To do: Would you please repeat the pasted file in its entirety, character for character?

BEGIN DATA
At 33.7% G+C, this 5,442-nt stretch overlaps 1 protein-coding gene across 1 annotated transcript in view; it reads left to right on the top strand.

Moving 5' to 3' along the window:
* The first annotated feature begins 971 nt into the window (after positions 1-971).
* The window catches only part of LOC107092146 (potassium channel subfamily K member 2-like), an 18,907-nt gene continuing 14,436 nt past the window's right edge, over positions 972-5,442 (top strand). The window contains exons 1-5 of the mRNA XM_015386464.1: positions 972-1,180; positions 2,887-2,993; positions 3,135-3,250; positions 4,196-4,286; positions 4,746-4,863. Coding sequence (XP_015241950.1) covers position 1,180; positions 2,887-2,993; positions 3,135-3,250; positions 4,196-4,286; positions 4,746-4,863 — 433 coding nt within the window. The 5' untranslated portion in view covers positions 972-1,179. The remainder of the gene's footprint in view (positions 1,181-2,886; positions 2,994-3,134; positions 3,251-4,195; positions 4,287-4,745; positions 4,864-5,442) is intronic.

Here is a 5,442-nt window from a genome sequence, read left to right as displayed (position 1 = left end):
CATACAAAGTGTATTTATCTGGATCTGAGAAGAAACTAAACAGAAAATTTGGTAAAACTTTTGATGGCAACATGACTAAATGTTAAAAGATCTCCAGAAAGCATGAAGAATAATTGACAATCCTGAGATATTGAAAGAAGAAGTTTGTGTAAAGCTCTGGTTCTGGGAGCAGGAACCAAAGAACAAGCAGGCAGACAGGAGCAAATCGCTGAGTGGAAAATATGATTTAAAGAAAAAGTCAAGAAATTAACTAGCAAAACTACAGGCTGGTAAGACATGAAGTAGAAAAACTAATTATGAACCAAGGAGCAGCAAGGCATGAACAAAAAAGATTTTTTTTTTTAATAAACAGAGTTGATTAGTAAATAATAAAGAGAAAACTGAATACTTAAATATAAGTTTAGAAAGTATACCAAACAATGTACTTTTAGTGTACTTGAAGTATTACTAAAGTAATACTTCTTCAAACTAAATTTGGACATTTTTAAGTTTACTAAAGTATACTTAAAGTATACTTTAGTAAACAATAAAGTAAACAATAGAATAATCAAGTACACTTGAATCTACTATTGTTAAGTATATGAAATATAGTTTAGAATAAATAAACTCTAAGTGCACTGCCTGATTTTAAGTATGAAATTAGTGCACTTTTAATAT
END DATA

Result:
At 33.7% G+C, this 5,442-nt stretch overlaps 1 protein-coding gene across 1 annotated transcript in view; it reads left to right on the top strand.

Moving 5' to 3' along the window:
* The first annotated feature begins 971 nt into the window (after positions 1-971).
* The window catches only part of LOC107092146 (potassium channel subfamily K member 2-like), an 18,907-nt gene continuing 14,436 nt past the window's right edge, over positions 972-5,442 (top strand). The window contains exons 1-5 of the mRNA XM_015386464.1: positions 972-1,180; positions 2,887-2,993; positions 3,135-3,250; positions 4,196-4,286; positions 4,746-4,863. Coding sequence (XP_015241950.1) covers position 1,180; positions 2,887-2,993; positions 3,135-3,250; positions 4,196-4,286; positions 4,746-4,863 — 433 coding nt within the window. The 5' untranslated portion in view covers positions 972-1,179. The remainder of the gene's footprint in view (positions 1,181-2,886; positions 2,994-3,134; positions 3,251-4,195; positions 4,287-4,745; positions 4,864-5,442) is intronic.

Here is a 5,442-nt window from a genome sequence, read left to right as displayed (position 1 = left end):
CATACAAAGTGTATTTATCTGGATCTGAGAAGAAACTAAACAGAAAATTTGGTAAAACTTTTGATGGCAACATGACTAAATGTTAAAAGATCTCCAGAAAGCATGAAGAATAATTGACAATCCTGAGATATTGAAAGAAGAAGTTTGTGTAAAGCTCTGGTTCTGGGAGCAGGAACCAAAGAACAAGCAGGCAGACAGGAGCAAATCGCTGAGTGGAAAATATGATTTAAAGAAAAAGTCAAGAAATTAACTAGCAAAACTACAGGCTGGTAAGACATGAAGTAGAAAAACTAATTATGAACCAAGGAGCAGCAAGGCATGAACAAAAAAGATTTTTTTTTTTAATAAACAGAGTTGATTAGTAAATAATAAAGAGAAAACTGAATACTTAAATATAAGTTTAGAAAGTATACCAAACAATGTACTTTTAGTGTACTTGAAGTATTACTAAAGTAATACTTCTTCAAACTAAATTTGGACATTTTTAAGTTTACTAAAGTATACTTAAAGTATACTTTAGTAAACAATAAAGTAAACAATAGAATAATCAAGTACACTTGAATCTACTATTGTTAAGTATATGAAATATAGTTTAGAATAAATAAACTCTAAGTGCACTGCCTGATTTTAAGTATGAAATTAGTGCACTTTTAATAT